Drug Avandia proved to have no connection with increased number of deaths

An anti-diabetic drug Avandia, marketed by the pharmaceutical company GlaxoSmithKline, was proved to have no connection with the increased number of deaths among diabetics.

The profound study showed that the cause of deaths was sudden drops of significant value in patient's blood sugar, but not the drug itself.

Avandia or Rosiglitazone first attracted public attention in 2007 when Dr. Steven Nissen and his colleague Kathy Wolski published an article in the issue of The New England Journal of Medicine (June 14, 2007). The experts reported that the use of rosiglitazone was associated with a slightly increased risk of heart attack (20% more likely, odds ratio=1.43). The FDA issued an alert on May 21, 2007.

On July 30, 2007 an Advisory Committee of the Food and Drug Administration concluded that the use of rosiglitazone for the treatment of type 2 diabetes was associated with a greater risk of "myocardial ischemic events" (including heart attacks) than a placebo, metformin, or sulfonylurea. The FDA Advisory Committee recommended that label warnings and educational efforts to this effect be instituted immediately. An article by the committee chairman, Dr. Clifford J. Rosen, called "The Rosiglitazone Story - Lessons from an FDA Advisory Committee Meeting" appeared in the August 30, 2007 issue of The New England Journal of Medicine.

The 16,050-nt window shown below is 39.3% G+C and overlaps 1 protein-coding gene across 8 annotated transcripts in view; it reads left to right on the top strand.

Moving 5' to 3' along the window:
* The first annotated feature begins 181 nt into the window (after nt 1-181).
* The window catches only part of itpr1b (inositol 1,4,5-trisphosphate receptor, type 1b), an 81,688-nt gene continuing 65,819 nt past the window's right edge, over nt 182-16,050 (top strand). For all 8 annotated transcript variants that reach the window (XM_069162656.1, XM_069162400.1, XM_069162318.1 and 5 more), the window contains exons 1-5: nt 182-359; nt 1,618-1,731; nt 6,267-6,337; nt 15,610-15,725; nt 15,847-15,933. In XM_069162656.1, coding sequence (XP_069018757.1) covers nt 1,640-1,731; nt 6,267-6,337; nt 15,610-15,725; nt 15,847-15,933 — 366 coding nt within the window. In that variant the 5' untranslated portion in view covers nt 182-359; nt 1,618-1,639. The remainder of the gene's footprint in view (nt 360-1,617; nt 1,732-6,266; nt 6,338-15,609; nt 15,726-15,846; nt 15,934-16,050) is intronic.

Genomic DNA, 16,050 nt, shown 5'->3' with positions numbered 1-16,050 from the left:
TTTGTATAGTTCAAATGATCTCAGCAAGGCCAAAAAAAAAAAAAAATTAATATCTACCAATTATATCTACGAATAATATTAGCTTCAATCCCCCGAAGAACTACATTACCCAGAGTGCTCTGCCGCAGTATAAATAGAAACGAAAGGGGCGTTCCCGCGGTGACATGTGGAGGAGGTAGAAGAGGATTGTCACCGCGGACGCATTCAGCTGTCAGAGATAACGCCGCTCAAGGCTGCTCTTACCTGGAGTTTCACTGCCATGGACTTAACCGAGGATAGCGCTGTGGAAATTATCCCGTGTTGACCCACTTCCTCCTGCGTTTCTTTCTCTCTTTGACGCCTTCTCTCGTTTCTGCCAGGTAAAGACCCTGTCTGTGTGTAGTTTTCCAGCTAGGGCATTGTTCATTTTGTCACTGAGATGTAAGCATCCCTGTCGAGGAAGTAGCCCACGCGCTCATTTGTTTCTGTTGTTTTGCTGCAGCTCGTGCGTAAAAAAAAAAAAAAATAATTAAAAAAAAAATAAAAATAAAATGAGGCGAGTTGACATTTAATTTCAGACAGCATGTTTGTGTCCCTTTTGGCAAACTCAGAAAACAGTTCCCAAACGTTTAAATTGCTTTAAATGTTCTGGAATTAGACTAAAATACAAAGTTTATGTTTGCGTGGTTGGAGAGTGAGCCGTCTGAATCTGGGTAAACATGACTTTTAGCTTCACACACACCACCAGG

Pioglitazone, the other thiazolidinedione on the market, was found not to have the same risks as rosiglitazone. Indeed, a study sponsored by its manufacturerTakeda Pharmaceutical Co. found that it reduces the risk of heart attack, stroke and death, but - like rosiglitazone - increases the risk of heart failure.

Photo: www.steadyhealth.com

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